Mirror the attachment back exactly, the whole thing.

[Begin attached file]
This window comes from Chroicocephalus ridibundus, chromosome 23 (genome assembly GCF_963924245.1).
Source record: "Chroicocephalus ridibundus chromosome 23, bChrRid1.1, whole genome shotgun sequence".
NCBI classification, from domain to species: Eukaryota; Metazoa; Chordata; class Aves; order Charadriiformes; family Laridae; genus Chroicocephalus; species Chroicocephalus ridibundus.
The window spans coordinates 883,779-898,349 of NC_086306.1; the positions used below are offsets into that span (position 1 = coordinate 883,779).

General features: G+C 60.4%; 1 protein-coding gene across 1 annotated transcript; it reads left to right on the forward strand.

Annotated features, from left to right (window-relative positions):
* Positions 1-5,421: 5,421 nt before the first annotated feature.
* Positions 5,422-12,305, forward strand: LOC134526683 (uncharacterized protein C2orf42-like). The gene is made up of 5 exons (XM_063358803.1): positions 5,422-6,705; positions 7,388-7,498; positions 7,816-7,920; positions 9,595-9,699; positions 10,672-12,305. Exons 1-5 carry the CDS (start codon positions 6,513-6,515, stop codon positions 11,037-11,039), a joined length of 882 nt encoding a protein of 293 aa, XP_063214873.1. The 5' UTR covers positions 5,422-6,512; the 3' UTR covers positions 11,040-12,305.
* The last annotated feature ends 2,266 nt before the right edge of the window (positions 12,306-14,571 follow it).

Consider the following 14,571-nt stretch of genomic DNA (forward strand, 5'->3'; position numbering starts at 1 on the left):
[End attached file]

This window comes from Chroicocephalus ridibundus, chromosome 23 (genome assembly GCF_963924245.1).
Source record: "Chroicocephalus ridibundus chromosome 23, bChrRid1.1, whole genome shotgun sequence".
NCBI classification, from domain to species: Eukaryota; Metazoa; Chordata; class Aves; order Charadriiformes; family Laridae; genus Chroicocephalus; species Chroicocephalus ridibundus.
The window spans coordinates 883,779-898,349 of NC_086306.1; the positions used below are offsets into that span (position 1 = coordinate 883,779).

General features: G+C 60.4%; 1 protein-coding gene across 1 annotated transcript; it reads left to right on the forward strand.

Annotated features, from left to right (window-relative positions):
* Positions 1-5,421: 5,421 nt before the first annotated feature.
* Positions 5,422-12,305, forward strand: LOC134526683 (uncharacterized protein C2orf42-like). The gene is made up of 5 exons (XM_063358803.1): positions 5,422-6,705; positions 7,388-7,498; positions 7,816-7,920; positions 9,595-9,699; positions 10,672-12,305. Exons 1-5 carry the CDS (start codon positions 6,513-6,515, stop codon positions 11,037-11,039), a joined length of 882 nt encoding a protein of 293 aa, XP_063214873.1. The 5' UTR covers positions 5,422-6,512; the 3' UTR covers positions 11,040-12,305.
* The last annotated feature ends 2,266 nt before the right edge of the window (positions 12,306-14,571 follow it).

Consider the following 14,571-nt stretch of genomic DNA (forward strand, 5'->3'; position numbering starts at 1 on the left):